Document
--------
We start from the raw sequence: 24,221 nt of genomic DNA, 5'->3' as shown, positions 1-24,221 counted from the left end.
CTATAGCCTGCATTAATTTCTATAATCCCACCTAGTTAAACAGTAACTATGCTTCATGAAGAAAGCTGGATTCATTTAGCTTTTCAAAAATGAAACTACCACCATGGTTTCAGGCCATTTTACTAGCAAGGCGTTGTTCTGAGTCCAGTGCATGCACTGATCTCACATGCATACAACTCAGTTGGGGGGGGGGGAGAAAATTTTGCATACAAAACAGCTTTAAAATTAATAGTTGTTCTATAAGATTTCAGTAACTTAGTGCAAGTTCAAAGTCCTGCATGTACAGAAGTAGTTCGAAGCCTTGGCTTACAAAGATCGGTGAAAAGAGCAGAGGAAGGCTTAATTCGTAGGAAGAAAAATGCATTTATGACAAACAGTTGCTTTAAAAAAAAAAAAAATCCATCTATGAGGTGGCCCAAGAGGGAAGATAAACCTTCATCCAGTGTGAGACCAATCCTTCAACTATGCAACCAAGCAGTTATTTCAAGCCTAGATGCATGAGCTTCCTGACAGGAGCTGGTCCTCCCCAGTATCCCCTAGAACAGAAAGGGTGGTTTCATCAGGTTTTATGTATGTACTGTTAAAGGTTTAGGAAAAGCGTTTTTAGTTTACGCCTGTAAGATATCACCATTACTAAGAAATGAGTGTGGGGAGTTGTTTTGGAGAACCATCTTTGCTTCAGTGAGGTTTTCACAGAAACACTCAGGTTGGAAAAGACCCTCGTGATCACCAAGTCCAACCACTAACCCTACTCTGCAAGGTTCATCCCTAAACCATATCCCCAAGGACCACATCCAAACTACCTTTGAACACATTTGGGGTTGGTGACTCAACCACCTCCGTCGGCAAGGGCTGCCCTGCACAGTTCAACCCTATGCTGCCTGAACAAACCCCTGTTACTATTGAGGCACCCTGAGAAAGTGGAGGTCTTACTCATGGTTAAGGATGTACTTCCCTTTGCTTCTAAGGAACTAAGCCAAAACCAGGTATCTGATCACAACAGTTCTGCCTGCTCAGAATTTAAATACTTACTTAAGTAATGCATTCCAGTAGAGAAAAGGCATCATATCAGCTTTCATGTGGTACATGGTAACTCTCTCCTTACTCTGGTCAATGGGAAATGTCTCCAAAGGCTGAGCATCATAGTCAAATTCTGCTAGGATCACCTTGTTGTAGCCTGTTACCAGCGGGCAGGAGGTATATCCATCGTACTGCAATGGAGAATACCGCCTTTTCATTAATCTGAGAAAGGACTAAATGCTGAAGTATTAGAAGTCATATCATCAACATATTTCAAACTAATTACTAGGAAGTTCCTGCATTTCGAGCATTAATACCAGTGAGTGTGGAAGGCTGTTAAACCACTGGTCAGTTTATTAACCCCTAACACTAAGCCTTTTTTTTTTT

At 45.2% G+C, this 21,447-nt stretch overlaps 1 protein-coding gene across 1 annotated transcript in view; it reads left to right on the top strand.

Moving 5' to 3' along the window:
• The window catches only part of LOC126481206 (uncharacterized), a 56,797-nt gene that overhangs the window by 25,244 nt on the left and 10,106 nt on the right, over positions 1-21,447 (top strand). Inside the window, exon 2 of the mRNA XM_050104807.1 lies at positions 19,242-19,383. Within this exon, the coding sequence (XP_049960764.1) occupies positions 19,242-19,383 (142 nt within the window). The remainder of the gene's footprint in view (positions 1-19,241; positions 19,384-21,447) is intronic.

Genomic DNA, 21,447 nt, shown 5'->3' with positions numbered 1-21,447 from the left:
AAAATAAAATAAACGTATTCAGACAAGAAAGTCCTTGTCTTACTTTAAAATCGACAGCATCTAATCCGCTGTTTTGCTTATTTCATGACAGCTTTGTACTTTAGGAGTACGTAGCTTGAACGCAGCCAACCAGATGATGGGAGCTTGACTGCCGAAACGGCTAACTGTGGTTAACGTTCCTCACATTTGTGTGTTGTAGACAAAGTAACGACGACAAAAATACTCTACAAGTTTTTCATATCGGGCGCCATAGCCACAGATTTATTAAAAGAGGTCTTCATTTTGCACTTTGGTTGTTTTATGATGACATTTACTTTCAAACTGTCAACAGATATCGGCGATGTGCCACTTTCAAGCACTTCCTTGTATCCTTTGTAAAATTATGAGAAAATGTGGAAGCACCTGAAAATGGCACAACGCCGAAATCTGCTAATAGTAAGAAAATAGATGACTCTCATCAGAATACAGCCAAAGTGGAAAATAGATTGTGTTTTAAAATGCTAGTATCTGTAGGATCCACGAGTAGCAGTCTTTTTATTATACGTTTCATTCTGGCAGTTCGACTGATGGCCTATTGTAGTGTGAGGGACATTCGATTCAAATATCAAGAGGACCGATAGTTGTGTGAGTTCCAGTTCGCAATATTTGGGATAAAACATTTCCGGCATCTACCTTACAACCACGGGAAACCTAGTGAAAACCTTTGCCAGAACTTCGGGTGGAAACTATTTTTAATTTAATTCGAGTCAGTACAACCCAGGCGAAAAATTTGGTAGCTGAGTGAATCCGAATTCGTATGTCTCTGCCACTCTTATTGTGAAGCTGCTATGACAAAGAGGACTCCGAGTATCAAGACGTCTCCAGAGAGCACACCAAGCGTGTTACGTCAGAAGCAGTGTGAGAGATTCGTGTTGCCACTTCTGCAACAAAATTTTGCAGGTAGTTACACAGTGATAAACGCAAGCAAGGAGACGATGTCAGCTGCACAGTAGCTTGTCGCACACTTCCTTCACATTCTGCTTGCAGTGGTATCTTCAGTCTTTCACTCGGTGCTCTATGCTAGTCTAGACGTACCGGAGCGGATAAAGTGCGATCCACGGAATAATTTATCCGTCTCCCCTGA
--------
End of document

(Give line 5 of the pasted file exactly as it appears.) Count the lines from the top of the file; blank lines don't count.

• The window catches only part of LOC126481206 (uncharacterized), a 56,797-nt gene that overhangs the window by 25,244 nt on the left and 10,106 nt on the right, over positions 1-21,447 (top strand). Inside the window, exon 2 of the mRNA XM_050104807.1 lies at positions 19,242-19,383. Within this exon, the coding sequence (XP_049960764.1) occupies positions 19,242-19,383 (142 nt within the window). The remainder of the gene's footprint in view (positions 1-19,241; positions 19,384-21,447) is intronic.